According to the family of 66-year-old Noriko Uno, she was driving home in her Toyota Camry when it unexpectedly accelerated to speeds up to 100 mph.
They say she did everything she could to slow it down, but after swerving to avoid other cars, she struck a telephone pole and tree and was killed.
The Uno family sued Toyota. On Monday, their case finally goes to trial.
Up until now, Toyota had settled similar cases out of court.
"This trial is significant because it is the first case that Toyota has gone to trial on the sudden acceleration. And they've settled a lot of cases in order to avoid that," said Joan Claybrook, former president of Public Citizen. "That means that they think they can win this case so it's going to be a landmark case."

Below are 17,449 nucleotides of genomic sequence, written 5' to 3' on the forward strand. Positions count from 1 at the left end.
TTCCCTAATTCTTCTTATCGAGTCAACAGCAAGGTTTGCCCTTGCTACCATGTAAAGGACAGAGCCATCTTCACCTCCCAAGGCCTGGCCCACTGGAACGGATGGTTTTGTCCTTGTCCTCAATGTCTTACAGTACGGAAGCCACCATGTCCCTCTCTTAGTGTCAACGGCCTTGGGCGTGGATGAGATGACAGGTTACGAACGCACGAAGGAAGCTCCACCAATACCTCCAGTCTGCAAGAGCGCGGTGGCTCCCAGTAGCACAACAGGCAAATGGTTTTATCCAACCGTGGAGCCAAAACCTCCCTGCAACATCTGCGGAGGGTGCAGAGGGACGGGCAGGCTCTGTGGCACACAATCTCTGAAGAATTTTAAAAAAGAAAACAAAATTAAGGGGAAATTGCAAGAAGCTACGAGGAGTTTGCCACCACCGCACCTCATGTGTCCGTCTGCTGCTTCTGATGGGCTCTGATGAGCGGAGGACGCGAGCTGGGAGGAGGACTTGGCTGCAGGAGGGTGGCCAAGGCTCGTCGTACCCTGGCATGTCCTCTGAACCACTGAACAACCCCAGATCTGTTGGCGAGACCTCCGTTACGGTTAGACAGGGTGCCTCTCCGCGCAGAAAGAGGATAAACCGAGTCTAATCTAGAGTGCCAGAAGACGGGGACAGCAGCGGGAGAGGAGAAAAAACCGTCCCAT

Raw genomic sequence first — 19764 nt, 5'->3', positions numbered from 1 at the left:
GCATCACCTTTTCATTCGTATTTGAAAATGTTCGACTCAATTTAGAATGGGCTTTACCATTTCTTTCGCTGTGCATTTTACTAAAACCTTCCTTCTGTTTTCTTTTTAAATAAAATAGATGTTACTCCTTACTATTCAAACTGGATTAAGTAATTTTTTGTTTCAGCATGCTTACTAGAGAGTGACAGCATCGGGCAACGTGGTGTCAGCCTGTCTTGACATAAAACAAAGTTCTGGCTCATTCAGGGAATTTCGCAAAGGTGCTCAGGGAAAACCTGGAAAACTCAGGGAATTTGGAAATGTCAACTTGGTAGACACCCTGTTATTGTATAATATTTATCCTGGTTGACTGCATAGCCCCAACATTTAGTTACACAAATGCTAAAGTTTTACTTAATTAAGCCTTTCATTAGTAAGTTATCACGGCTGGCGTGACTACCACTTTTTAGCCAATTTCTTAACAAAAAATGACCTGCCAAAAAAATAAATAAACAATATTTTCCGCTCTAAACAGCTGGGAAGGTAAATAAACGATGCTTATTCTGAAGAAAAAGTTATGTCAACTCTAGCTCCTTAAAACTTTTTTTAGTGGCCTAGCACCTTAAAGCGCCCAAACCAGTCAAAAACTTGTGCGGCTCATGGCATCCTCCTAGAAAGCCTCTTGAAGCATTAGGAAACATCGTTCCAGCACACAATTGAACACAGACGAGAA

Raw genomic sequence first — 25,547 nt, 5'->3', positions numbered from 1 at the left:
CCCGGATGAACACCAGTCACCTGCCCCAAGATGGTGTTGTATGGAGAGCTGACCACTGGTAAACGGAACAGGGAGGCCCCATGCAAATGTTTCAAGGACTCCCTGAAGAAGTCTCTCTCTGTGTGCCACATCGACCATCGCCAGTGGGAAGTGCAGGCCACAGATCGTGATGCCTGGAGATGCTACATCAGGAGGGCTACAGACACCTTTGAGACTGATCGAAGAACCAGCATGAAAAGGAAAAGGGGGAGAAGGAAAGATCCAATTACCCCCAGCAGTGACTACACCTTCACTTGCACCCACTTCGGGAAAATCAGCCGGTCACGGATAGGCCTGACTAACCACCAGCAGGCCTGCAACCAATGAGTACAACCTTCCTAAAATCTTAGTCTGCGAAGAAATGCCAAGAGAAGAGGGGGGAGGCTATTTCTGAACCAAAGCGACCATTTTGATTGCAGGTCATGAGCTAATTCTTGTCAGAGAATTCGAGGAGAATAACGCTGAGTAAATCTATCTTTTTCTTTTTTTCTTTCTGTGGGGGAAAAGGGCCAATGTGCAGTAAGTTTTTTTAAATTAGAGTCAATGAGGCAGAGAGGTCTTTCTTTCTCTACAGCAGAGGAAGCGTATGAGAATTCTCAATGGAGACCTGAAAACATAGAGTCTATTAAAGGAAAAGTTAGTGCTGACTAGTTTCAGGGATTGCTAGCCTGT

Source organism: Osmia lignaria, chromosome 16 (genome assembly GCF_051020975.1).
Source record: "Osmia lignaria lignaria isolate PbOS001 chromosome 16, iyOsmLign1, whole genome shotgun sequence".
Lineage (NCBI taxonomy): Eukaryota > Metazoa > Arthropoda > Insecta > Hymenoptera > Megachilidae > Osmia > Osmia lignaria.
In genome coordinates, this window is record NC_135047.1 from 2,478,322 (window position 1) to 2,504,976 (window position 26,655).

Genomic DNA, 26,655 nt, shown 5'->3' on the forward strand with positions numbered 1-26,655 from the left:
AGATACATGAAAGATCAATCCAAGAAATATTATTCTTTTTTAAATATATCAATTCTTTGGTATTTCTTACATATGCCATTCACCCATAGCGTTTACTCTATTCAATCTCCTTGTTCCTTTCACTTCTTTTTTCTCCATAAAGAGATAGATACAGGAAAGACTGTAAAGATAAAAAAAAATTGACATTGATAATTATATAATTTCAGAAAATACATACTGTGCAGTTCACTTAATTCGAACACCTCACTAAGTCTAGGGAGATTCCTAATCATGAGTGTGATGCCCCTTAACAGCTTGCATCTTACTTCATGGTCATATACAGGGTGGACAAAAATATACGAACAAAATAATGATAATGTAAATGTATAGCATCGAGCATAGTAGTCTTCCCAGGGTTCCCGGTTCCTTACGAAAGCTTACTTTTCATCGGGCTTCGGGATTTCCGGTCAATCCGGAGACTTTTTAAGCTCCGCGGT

Plaintiffs in 80 other similar cases against Toyota will be watching. The lawyer for the Uno family says Toyota cut corners to save money and didn't install a mechanism to stop the accelerator if the gas and brake pedals are pressed at the same time.
Toyota released the following statement about the upcoming trial: "We are confident the evidence will show that a break override system would not have prevented this accident and that there was no defect in Mrs. Uno's vehicle."
"I think the lawyer for Mrs. Uno has to prove there is no way that she could stop this vehicle it went suddenly out of control," said Claybrook.
Toyota has included the brake override system on all cars after 2011. A judge has recently ordered them to retro fit more than 3 million earlier models with the same system.
Toyota initally blamed cases of sudden acceleration on sticky gas pedals and floor mats that trapped the pedal. That led to a voluntary recall of more than 7 million vehicles.